by Sam Juliano
For a very long time chess was a niche interest in the west, a competitive sub genre in the sports world, distinguished of course by its unparalleled level of intellectual acumen. The first world champion was the Austrian-turned-American William Steinitz, who even now has openings named after him. It is generally speculated that the game originated in India, though most of the champions of the last sixty or so years have hailed from Russia. The west, and the United States in particular though, did not embrace the game with the kind of euphoria afforded other sports until 1972 when the famously eccentric Brooklynite Bobby Fischer defeated Boris Spassky in a then Cold war confrontation that is now regarded as the “match of the century,” and the series of games that is most often studied by aspiring masters and aficionados of the game worldwide. Each game was studied during live television broadcasts in the states by a man who later became known as the “Julian Child” of chess – Shelby Lyman. Because of Fischer, chess became all the rage in the US, with clubs taking root in high schools and colleges, and chess volumes flying off the shelves of bookstores, many collection of prior tournament games and studies of openings. As a a lifetime chess player, I fondly remember my term as Vice President of my University club back in the mid 70’s, and have maintained my interest. Yet I can only marvel at the level of brilliance reached by this master intellect and the complexities that can only boggle the mind. Some degree of interest waned after Fischer refused to defend his title federation rules, and went into seclusion, later taking up residence in Reykjavik, Iceland, the site of his match with Spassky.
The emergence of Magnus Carlsen, a remarkable Norwegian chess prodigy dubbed “the Mozart of Chess” has brought the game renewed attention worldwide, and for new generations the impetus to study the game anew. In a taut and altogether riveting 76 minute documentary Magnus by Benjamin Ree, the current world champion is featured through videotapes of his competitions and some intimate home movies provided by his amazingly cooperative father Henrik, who provides the proof that his son was reared in ordinary and affectionate terms that don’t give a clue as to the boy’s coming mastery of this game of tactical intricacies, but concisely illustrate that this level of staggering talent can appear out of the blue. Carlsen from a young boy was a fair haired boy, bullied by some in school, but treated to a close family life with doting parents and a sister. He had a hankering for various games, finally taking up chess where he achieved instantaneous successes, including a spectacular blindfold en masse victory over some renowned chess masters in a display of multi-board memory that leaves one practically in disbelief. Ree admits that the concentration in chess and various traveling obligations compromises his scholastic performance, but it would be hard to challenge the astonishing level of aptitude he continued to demonstrate in chess from an early age, one where he even managed a draw against the great Gary Kasperov in the boy’s proudest moment.
Ree smartly concentrates on the big match for the World Championship staged at the Hyatt Regency in Chennai, India the hometown of the reigning champion Viswanathan “Vishy” Anand in 2013 set up when Carlsen “backed in” after a huge upset loss by the Russian Vladimir Kramnik to Ukrainian Vassily Ivanchuk. The tense lead up is skillfully assembled by the director, who is aided by the available live footage and behind the scenes captures of Carlsen and family members, and the arrival of the challenger at the airport. Carlsen is subsequently shown entering the chess room barely seconds before imminent forfeit for the match’s third game, eventually won by the upstart 6 1/2 to 2 1/2. Carlsen’s awkward facial expressions and seeming social dysfunction even extended to his inability to properly address the Norwegian Prime Ministers’s call, congratulating him on his great victory, one celebrated throughout the Scandinavian nation. One might even envision the white knight playing chess with Mr. Death along the seashore in Swedish director Ingmar Bergman’s The Seventh Seal, though Carlsen himself bears a modest physical resemblance to Matt Damon. At age 22 Carlsen became the youngest chess champion of all-time, and since then he has defended his title again in 2014 beating Anand in an encore staged in Russia.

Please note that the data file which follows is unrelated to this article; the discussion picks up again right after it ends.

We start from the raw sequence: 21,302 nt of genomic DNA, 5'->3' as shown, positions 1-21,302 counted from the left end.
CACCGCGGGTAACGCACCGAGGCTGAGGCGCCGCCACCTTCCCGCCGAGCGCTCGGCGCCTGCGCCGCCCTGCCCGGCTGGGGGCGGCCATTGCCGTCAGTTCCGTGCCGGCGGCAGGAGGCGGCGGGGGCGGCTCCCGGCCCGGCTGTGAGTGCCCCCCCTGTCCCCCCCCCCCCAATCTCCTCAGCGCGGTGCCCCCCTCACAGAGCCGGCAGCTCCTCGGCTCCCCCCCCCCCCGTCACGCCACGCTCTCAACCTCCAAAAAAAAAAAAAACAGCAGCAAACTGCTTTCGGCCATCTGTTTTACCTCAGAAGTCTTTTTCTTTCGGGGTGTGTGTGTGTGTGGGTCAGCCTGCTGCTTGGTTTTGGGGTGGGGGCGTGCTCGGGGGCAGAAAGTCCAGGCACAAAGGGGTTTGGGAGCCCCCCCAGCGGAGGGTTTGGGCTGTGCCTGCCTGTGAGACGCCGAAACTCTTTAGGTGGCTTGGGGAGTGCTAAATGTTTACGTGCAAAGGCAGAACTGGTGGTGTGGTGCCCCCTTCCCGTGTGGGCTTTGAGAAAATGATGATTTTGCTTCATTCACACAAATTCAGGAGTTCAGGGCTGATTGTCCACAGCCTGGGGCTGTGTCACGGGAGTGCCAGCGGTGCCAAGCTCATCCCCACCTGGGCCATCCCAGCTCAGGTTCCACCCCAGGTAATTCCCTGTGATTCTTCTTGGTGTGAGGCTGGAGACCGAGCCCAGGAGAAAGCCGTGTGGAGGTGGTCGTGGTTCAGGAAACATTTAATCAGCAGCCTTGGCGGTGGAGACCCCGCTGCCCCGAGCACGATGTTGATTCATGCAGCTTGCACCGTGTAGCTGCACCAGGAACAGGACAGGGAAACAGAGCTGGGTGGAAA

The irony for western chess lovers, though a most welcome one no doubt, is that the 2016 defense will actually be hosted by New York City in November (11-30), a venue that might persuade older veterans of the Shelby Lyman to either find the means to attend the match or follow it closely. It can be persuasively argued that very little of chess theory is broached in Magnus, nor are the games themselves are given more analysis, yet Ree has succeeded admirably in humanizing his most intricate subject with an appealing underdog veracity that will pull in even the most casual chess devotees. Ree balks at including interviews with Anand or other masters, but that was never really his focus. The film is about an amazing young man and how he can to be where he is at the top of the chess world. Magnus is a stirring and noble documentary and a major highlight at Tribeca.
‘Magnus,’ a Tribeca Sports Film Exclusive, played as part of the ‘Spotlight Series’ at the Tribeca Film Festival at the Regal Cinemas four times on April 14, 17, 19 and 23.